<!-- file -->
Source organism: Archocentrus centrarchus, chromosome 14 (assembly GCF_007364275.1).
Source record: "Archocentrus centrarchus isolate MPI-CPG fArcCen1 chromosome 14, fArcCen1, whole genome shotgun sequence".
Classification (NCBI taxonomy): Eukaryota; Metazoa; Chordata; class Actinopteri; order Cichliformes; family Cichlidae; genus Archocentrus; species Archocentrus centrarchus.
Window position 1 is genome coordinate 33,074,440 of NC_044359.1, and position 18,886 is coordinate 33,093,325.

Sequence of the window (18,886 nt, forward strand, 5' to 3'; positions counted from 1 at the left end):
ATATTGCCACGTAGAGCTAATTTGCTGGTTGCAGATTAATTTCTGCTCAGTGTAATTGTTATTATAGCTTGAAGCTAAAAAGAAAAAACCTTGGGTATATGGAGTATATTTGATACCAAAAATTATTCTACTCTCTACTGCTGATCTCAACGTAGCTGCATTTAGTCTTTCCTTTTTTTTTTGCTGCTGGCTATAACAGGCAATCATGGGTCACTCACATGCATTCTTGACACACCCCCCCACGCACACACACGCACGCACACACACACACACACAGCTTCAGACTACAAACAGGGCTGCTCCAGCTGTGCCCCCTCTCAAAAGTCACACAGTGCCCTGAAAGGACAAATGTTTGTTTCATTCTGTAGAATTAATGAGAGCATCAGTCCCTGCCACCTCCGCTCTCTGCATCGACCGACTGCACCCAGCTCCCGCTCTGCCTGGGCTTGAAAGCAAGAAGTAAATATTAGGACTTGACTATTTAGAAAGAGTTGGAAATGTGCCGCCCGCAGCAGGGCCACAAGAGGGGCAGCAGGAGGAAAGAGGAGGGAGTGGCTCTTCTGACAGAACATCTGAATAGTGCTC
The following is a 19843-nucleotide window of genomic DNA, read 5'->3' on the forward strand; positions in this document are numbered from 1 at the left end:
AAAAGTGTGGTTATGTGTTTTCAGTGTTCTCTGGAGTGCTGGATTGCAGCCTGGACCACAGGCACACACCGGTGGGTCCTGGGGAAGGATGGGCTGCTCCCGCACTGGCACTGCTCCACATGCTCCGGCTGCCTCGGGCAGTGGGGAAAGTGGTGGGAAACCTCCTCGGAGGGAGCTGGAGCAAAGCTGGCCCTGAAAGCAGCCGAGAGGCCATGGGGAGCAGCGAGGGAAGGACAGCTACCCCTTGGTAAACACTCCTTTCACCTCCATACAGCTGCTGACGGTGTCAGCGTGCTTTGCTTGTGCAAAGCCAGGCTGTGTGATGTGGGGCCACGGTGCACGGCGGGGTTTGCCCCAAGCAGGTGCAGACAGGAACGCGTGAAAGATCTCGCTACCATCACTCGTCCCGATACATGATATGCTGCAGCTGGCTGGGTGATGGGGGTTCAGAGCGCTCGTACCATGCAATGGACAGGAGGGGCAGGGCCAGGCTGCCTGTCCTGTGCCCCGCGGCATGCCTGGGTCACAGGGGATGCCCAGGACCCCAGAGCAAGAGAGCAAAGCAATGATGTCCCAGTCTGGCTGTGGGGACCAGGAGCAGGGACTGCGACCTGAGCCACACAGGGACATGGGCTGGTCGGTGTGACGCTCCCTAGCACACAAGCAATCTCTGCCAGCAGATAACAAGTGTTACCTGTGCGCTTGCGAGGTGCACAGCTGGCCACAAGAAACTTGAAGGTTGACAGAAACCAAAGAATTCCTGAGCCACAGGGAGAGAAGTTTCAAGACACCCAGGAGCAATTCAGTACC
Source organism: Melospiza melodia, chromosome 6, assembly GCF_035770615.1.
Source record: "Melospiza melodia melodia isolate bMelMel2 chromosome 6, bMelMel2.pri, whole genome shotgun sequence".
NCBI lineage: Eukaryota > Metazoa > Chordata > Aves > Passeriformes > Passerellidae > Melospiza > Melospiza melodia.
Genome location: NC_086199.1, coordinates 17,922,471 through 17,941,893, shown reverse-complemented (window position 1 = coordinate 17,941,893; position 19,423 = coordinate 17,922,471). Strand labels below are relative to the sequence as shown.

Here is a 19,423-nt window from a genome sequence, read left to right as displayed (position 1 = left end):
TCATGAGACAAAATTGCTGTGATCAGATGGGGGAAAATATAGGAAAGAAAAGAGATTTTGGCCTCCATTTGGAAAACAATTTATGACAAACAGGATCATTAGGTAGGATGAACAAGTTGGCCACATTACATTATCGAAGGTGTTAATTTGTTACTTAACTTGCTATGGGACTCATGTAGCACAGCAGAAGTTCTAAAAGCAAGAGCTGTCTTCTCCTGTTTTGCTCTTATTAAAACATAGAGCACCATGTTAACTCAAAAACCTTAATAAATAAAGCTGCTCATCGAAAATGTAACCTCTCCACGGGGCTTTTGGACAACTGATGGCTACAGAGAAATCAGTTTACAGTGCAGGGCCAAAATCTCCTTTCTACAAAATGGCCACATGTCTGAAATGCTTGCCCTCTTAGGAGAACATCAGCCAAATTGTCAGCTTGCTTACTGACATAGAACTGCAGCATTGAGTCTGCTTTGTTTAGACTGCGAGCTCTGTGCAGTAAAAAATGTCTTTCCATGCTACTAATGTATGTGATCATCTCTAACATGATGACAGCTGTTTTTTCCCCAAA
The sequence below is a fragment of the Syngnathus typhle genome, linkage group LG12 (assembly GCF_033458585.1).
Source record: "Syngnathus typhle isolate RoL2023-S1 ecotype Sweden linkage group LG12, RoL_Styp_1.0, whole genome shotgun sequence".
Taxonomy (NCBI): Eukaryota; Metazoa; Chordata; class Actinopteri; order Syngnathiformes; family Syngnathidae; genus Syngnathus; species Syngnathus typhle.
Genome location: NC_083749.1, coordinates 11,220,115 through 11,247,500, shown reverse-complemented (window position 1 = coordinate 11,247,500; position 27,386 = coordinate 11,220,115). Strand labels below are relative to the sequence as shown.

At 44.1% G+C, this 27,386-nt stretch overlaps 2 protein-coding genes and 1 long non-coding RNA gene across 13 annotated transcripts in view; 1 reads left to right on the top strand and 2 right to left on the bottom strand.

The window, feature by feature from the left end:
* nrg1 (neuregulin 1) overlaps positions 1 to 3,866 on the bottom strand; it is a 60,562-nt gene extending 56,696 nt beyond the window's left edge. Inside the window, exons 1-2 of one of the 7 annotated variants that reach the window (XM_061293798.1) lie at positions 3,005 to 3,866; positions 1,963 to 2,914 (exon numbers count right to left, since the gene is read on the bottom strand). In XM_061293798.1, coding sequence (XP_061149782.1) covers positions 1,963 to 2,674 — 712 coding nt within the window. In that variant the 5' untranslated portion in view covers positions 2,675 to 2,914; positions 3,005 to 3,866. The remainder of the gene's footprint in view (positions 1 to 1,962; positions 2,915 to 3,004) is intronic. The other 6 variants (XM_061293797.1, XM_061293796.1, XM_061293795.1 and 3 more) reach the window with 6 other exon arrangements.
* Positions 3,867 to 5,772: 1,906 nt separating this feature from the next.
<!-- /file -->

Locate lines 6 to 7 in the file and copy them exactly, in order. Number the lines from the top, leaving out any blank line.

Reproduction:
ATATTGCCACGTAGAGCTAATTTGCTGGTTGCAGATTAATTTCTGCTCAGTGTAATTGTTATTATAGCTTGAAGCTAAAAAGAAAAAACCTTGGGTATATGGAGTATATTTGATACCAAAAATTATTCTACTCTCTACTGCTGATCTCAACGTAGCTGCATTTAGTCTTTCCTTTTTTTTTTGCTGCTGGCTATAACAGGCAATCATGGGTCACTCACATGCATTCTTGACACACCCCCCCACGCACACACACGCACGCACACACACACACACACAGCTTCAGACTACAAACAGGGCTGCTCCAGCTGTGCCCCCTCTCAAAAGTCACACAGTGCCCTGAAAGGACAAATGTTTGTTTCATTCTGTAGAATTAATGAGAGCATCAGTCCCTGCCACCTCCGCTCTCTGCATCGACCGACTGCACCCAGCTCCCGCTCTGCCTGGGCTTGAAAGCAAGAAGTAAATATTAGGACTTGACTATTTAGAAAGAGTTGGAAATGTGCCGCCCGCAGCAGGGCCACAAGAGGGGCAGCAGGAGGAAAGAGGAGGGAGTGGCTCTTCTGACAGAACATCTGAATAGTGCTC
The following is a 19843-nucleotide window of genomic DNA, read 5'->3' on the forward strand; positions in this document are numbered from 1 at the left end: